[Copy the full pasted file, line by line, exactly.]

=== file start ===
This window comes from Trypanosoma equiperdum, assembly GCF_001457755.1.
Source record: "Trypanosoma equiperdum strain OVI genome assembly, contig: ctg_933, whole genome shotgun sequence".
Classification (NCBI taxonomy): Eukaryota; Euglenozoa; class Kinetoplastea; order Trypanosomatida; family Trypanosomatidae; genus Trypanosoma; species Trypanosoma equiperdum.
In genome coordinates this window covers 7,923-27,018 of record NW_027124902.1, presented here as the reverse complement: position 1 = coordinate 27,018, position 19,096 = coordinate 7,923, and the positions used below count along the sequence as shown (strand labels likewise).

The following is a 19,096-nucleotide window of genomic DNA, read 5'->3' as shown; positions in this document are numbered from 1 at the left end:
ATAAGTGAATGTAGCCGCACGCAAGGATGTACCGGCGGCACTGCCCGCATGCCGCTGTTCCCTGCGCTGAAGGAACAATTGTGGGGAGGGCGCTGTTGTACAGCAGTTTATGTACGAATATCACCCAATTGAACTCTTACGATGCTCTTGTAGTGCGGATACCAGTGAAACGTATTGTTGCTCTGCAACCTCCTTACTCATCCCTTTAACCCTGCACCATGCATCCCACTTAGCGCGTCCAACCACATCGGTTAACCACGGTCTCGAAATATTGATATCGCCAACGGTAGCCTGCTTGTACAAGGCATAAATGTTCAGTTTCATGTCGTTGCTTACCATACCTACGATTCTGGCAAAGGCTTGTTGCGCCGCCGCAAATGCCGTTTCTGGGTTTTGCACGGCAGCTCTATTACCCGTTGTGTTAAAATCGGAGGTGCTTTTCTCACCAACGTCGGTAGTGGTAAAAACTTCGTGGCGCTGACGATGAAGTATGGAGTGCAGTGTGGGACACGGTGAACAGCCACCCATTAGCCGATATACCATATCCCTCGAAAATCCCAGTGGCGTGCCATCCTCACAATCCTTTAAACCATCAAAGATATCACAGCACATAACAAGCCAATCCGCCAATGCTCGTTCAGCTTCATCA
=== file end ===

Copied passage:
This window comes from Trypanosoma equiperdum, assembly GCF_001457755.1.
Source record: "Trypanosoma equiperdum strain OVI genome assembly, contig: ctg_933, whole genome shotgun sequence".
Classification (NCBI taxonomy): Eukaryota; Euglenozoa; class Kinetoplastea; order Trypanosomatida; family Trypanosomatidae; genus Trypanosoma; species Trypanosoma equiperdum.
In genome coordinates this window covers 7,923-27,018 of record NW_027124902.1, presented here as the reverse complement: position 1 = coordinate 27,018, position 19,096 = coordinate 7,923, and the positions used below count along the sequence as shown (strand labels likewise).

The following is a 19,096-nucleotide window of genomic DNA, read 5'->3' as shown; positions in this document are numbered from 1 at the left end:
ATAAGTGAATGTAGCCGCACGCAAGGATGTACCGGCGGCACTGCCCGCATGCCGCTGTTCCCTGCGCTGAAGGAACAATTGTGGGGAGGGCGCTGTTGTACAGCAGTTTATGTACGAATATCACCCAATTGAACTCTTACGATGCTCTTGTAGTGCGGATACCAGTGAAACGTATTGTTGCTCTGCAACCTCCTTACTCATCCCTTTAACCCTGCACCATGCATCCCACTTAGCGCGTCCAACCACATCGGTTAACCACGGTCTCGAAATATTGATATCGCCAACGGTAGCCTGCTTGTACAAGGCATAAATGTTCAGTTTCATGTCGTTGCTTACCATACCTACGATTCTGGCAAAGGCTTGTTGCGCCGCCGCAAATGCCGTTTCTGGGTTTTGCACGGCAGCTCTATTACCCGTTGTGTTAAAATCGGAGGTGCTTTTCTCACCAACGTCGGTAGTGGTAAAAACTTCGTGGCGCTGACGATGAAGTATGGAGTGCAGTGTGGGACACGGTGAACAGCCACCCATTAGCCGATATACCATATCCCTCGAAAATCCCAGTGGCGTGCCATCCTCACAATCCTTTAAACCATCAAAGATATCACAGCACATAACAAGCCAATCCGCCAATGCTCGTTCAGCTTCATCA